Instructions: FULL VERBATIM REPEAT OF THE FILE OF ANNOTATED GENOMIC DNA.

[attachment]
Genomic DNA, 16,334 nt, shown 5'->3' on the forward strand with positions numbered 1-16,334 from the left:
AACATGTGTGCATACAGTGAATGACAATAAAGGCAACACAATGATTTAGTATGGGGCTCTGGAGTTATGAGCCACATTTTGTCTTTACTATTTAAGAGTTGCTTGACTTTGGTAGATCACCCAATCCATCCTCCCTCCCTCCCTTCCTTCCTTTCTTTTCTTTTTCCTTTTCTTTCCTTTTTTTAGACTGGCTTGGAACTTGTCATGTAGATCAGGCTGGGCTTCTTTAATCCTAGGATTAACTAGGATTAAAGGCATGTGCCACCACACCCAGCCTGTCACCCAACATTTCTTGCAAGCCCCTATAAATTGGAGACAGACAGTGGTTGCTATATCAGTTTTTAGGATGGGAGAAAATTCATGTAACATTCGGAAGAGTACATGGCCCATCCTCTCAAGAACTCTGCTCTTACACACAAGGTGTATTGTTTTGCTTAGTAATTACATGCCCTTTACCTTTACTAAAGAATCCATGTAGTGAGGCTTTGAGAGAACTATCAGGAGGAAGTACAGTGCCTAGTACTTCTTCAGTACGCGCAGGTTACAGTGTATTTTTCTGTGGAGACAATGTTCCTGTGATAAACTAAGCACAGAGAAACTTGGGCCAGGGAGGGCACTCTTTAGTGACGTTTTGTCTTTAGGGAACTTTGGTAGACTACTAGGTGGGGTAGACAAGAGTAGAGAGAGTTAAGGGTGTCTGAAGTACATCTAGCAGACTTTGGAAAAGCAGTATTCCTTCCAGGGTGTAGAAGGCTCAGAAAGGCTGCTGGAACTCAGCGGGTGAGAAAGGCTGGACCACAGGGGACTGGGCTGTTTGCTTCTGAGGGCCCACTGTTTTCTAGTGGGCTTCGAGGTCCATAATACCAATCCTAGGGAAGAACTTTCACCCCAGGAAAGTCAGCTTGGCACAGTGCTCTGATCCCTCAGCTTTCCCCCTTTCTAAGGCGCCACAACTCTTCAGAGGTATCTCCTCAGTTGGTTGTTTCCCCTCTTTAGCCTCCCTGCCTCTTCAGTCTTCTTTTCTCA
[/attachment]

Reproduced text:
Genomic DNA, 16,334 nt, shown 5'->3' on the forward strand with positions numbered 1-16,334 from the left:
AACATGTGTGCATACAGTGAATGACAATAAAGGCAACACAATGATTTAGTATGGGGCTCTGGAGTTATGAGCCACATTTTGTCTTTACTATTTAAGAGTTGCTTGACTTTGGTAGATCACCCAATCCATCCTCCCTCCCTCCCTTCCTTCCTTTCTTTTCTTTTTCCTTTTCTTTCCTTTTTTTAGACTGGCTTGGAACTTGTCATGTAGATCAGGCTGGGCTTCTTTAATCCTAGGATTAACTAGGATTAAAGGCATGTGCCACCACACCCAGCCTGTCACCCAACATTTCTTGCAAGCCCCTATAAATTGGAGACAGACAGTGGTTGCTATATCAGTTTTTAGGATGGGAGAAAATTCATGTAACATTCGGAAGAGTACATGGCCCATCCTCTCAAGAACTCTGCTCTTACACACAAGGTGTATTGTTTTGCTTAGTAATTACATGCCCTTTACCTTTACTAAAGAATCCATGTAGTGAGGCTTTGAGAGAACTATCAGGAGGAAGTACAGTGCCTAGTACTTCTTCAGTACGCGCAGGTTACAGTGTATTTTTCTGTGGAGACAATGTTCCTGTGATAAACTAAGCACAGAGAAACTTGGGCCAGGGAGGGCACTCTTTAGTGACGTTTTGTCTTTAGGGAACTTTGGTAGACTACTAGGTGGGGTAGACAAGAGTAGAGAGAGTTAAGGGTGTCTGAAGTACATCTAGCAGACTTTGGAAAAGCAGTATTCCTTCCAGGGTGTAGAAGGCTCAGAAAGGCTGCTGGAACTCAGCGGGTGAGAAAGGCTGGACCACAGGGGACTGGGCTGTTTGCTTCTGAGGGCCCACTGTTTTCTAGTGGGCTTCGAGGTCCATAATACCAATCCTAGGGAAGAACTTTCACCCCAGGAAAGTCAGCTTGGCACAGTGCTCTGATCCCTCAGCTTTCCCCCTTTCTAAGGCGCCACAACTCTTCAGAGGTATCTCCTCAGTTGGTTGTTTCCCCTCTTTAGCCTCCCTGCCTCTTCAGTCTTCTTTTCTCA